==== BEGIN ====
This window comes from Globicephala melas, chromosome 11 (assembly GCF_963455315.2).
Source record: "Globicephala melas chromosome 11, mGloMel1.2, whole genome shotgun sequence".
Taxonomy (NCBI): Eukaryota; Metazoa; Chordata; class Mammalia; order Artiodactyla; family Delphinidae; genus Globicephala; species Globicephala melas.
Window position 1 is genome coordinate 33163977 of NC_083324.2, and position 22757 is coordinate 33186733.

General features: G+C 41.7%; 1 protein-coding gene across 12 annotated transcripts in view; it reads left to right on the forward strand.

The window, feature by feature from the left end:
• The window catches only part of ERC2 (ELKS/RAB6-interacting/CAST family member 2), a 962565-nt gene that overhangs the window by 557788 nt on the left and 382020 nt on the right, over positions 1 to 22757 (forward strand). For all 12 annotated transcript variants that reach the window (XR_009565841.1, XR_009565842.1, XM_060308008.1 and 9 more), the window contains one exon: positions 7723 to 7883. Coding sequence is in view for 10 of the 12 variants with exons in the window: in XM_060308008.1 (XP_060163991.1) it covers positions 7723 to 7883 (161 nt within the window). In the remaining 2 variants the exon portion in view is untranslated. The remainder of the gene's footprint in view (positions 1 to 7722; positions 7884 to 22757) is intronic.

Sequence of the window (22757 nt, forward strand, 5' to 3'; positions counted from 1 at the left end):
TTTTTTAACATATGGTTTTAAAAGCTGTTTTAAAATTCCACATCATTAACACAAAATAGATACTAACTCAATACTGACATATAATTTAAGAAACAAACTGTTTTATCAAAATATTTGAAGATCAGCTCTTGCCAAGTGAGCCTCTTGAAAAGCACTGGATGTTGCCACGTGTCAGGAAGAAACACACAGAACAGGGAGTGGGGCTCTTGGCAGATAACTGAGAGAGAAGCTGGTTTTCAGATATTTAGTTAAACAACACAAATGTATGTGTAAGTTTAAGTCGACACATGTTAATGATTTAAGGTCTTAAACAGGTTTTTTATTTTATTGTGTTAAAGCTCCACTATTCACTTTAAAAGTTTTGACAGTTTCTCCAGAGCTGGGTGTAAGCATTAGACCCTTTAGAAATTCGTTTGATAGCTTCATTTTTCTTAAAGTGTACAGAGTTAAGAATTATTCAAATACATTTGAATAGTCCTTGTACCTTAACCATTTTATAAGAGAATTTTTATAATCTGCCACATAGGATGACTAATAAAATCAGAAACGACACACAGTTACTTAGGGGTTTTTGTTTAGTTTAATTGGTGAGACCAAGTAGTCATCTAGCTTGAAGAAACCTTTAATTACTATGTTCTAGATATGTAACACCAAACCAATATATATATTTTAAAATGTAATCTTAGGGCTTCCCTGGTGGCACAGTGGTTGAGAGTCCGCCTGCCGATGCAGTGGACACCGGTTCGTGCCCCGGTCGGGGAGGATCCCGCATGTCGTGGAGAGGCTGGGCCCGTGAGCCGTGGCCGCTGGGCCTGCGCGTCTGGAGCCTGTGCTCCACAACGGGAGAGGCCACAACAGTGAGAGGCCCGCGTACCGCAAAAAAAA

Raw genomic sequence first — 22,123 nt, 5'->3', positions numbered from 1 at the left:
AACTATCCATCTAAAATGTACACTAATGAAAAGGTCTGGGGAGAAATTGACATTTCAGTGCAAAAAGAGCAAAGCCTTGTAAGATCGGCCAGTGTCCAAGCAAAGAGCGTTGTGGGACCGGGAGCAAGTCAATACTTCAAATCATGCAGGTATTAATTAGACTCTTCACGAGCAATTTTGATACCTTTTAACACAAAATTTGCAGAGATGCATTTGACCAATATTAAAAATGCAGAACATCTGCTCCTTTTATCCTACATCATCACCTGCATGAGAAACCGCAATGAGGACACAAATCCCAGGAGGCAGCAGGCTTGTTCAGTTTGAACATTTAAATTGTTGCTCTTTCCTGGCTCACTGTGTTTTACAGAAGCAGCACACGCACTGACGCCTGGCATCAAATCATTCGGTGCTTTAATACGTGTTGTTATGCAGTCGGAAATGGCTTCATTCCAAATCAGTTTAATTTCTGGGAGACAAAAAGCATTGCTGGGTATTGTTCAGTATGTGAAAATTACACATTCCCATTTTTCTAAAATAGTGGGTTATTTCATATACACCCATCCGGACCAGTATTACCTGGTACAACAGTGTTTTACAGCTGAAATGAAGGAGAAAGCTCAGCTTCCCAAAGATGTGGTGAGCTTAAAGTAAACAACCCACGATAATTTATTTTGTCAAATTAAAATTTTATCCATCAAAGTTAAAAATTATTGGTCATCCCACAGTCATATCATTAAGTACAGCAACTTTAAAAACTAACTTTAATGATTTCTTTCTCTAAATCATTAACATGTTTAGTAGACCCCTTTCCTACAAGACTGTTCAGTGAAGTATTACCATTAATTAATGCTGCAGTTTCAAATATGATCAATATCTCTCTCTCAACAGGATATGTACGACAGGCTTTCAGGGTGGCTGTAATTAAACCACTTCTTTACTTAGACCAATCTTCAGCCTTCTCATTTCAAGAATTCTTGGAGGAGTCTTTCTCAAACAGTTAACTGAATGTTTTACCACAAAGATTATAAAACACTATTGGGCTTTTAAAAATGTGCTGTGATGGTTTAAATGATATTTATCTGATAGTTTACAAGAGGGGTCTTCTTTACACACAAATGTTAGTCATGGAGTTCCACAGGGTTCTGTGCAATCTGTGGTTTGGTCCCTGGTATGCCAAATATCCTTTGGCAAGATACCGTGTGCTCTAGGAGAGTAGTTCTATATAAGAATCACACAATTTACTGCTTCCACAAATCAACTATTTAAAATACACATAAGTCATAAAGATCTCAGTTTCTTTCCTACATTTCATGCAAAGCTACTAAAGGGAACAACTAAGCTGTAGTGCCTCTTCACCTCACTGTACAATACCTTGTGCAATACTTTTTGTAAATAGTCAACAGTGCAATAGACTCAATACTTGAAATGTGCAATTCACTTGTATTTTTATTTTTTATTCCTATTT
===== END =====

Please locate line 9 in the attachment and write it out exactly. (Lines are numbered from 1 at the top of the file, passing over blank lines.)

TTTTTTAACATATGGTTTTAAAAGCTGTTTTAAAATTCCACATCATTAACACAAAATAGATACTAACTCAATACTGACATATAATTTAAGAAACAAACTGTTTTATCAAAATATTTGAAGATCAGCTCTTGCCAAGTGAGCCTCTTGAAAAGCACTGGATGTTGCCACGTGTCAGGAAGAAACACACAGAACAGGGAGTGGGGCTCTTGGCAGATAACTGAGAGAGAAGCTGGTTTTCAGATATTTAGTTAAACAACACAAATGTATGTGTAAGTTTAAGTCGACACATGTTAATGATTTAAGGTCTTAAACAGGTTTTTTATTTTATTGTGTTAAAGCTCCACTATTCACTTTAAAAGTTTTGACAGTTTCTCCAGAGCTGGGTGTAAGCATTAGACCCTTTAGAAATTCGTTTGATAGCTTCATTTTTCTTAAAGTGTACAGAGTTAAGAATTATTCAAATACATTTGAATAGTCCTTGTACCTTAACCATTTTATAAGAGAATTTTTATAATCTGCCACATAGGATGACTAATAAAATCAGAAACGACACACAGTTACTTAGGGGTTTTTGTTTAGTTTAATTGGTGAGACCAAGTAGTCATCTAGCTTGAAGAAACCTTTAATTACTATGTTCTAGATATGTAACACCAAACCAATATATATATTTTAAAATGTAATCTTAGGGCTTCCCTGGTGGCACAGTGGTTGAGAGTCCGCCTGCCGATGCAGTGGACACCGGTTCGTGCCCCGGTCGGGGAGGATCCCGCATGTCGTGGAGAGGCTGGGCCCGTGAGCCGTGGCCGCTGGGCCTGCGCGTCTGGAGCCTGTGCTCCACAACGGGAGAGGCCACAACAGTGAGAGGCCCGCGTACCGCAAAAAAAA